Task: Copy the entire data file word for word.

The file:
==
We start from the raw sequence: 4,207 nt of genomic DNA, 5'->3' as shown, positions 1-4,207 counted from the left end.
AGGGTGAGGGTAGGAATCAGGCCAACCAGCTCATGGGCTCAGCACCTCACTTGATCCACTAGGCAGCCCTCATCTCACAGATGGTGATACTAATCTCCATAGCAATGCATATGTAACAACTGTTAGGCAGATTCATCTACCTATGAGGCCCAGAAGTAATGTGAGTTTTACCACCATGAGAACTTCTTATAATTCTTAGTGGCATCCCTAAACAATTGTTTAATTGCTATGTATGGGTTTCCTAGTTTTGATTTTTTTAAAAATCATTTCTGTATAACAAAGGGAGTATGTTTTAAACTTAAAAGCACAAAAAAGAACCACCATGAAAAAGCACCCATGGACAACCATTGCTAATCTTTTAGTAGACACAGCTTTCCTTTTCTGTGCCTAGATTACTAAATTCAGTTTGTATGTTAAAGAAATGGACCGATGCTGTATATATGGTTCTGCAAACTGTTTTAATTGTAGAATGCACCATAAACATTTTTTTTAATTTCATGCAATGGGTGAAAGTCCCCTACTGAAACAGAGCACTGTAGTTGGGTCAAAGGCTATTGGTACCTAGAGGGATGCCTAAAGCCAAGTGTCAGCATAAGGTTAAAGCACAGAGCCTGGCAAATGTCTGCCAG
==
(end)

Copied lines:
We start from the raw sequence: 4,207 nt of genomic DNA, 5'->3' as shown, positions 1-4,207 counted from the left end.
AGGGTGAGGGTAGGAATCAGGCCAACCAGCTCATGGGCTCAGCACCTCACTTGATCCACTAGGCAGCCCTCATCTCACAGATGGTGATACTAATCTCCATAGCAATGCATATGTAACAACTGTTAGGCAGATTCATCTACCTATGAGGCCCAGAAGTAATGTGAGTTTTACCACCATGAGAACTTCTTATAATTCTTAGTGGCATCCCTAAACAATTGTTTAATTGCTATGTATGGGTTTCCTAGTTTTGATTTTTTTAAAAATCATTTCTGTATAACAAAGGGAGTATGTTTTAAACTTAAAAGCACAAAAAAGAACCACCATGAAAAAGCACCCATGGACAACCATTGCTAATCTTTTAGTAGACACAGCTTTCCTTTTCTGTGCCTAGATTACTAAATTCAGTTTGTATGTTAAAGAAATGGACCGATGCTGTATATATGGTTCTGCAAACTGTTTTAATTGTAGAATGCACCATAAACATTTTTTTTAATTTCATGCAATGGGTGAAAGTCCCCTACTGAAACAGAGCACTGTAGTTGGGTCAAAGGCTATTGGTACCTAGAGGGATGCCTAAAGCCAAGTGTCAGCATAAGGTTAAAGCACAGAGCCTGGCAAATGTCTGCCAG